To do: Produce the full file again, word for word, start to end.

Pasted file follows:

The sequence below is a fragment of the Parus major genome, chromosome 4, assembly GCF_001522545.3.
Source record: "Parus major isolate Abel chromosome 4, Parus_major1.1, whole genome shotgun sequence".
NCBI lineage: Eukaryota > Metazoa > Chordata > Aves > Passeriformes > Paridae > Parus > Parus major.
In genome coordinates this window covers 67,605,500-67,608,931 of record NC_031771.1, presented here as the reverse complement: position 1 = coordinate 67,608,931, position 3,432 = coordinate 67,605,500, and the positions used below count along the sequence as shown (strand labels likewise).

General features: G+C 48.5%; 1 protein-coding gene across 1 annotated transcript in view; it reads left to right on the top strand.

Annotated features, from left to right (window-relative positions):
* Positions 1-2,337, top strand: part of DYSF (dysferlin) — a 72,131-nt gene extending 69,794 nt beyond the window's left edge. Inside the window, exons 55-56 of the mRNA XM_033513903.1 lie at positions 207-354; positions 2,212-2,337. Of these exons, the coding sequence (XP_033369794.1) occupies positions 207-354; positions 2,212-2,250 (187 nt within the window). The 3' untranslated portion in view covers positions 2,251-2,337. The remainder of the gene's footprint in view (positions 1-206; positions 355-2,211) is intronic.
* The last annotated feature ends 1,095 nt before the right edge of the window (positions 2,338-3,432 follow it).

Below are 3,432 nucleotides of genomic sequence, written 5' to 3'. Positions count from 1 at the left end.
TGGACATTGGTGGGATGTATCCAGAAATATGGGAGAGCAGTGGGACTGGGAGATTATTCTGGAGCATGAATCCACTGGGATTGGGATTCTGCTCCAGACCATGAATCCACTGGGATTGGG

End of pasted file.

The sequence below is a fragment of the Parus major genome, chromosome 4, assembly GCF_001522545.3.
Source record: "Parus major isolate Abel chromosome 4, Parus_major1.1, whole genome shotgun sequence".
NCBI lineage: Eukaryota > Metazoa > Chordata > Aves > Passeriformes > Paridae > Parus > Parus major.
In genome coordinates this window covers 67,605,500-67,608,931 of record NC_031771.1, presented here as the reverse complement: position 1 = coordinate 67,608,931, position 3,432 = coordinate 67,605,500, and the positions used below count along the sequence as shown (strand labels likewise).

General features: G+C 48.5%; 1 protein-coding gene across 1 annotated transcript in view; it reads left to right on the top strand.

Annotated features, from left to right (window-relative positions):
* Positions 1-2,337, top strand: part of DYSF (dysferlin) — a 72,131-nt gene extending 69,794 nt beyond the window's left edge. Inside the window, exons 55-56 of the mRNA XM_033513903.1 lie at positions 207-354; positions 2,212-2,337. Of these exons, the coding sequence (XP_033369794.1) occupies positions 207-354; positions 2,212-2,250 (187 nt within the window). The 3' untranslated portion in view covers positions 2,251-2,337. The remainder of the gene's footprint in view (positions 1-206; positions 355-2,211) is intronic.
* The last annotated feature ends 1,095 nt before the right edge of the window (positions 2,338-3,432 follow it).

Below are 3,432 nucleotides of genomic sequence, written 5' to 3'. Positions count from 1 at the left end.
TGGACATTGGTGGGATGTATCCAGAAATATGGGAGAGCAGTGGGACTGGGAGATTATTCTGGAGCATGAATCCACTGGGATTGGGATTCTGCTCCAGACCATGAATCCACTGGGATTGGG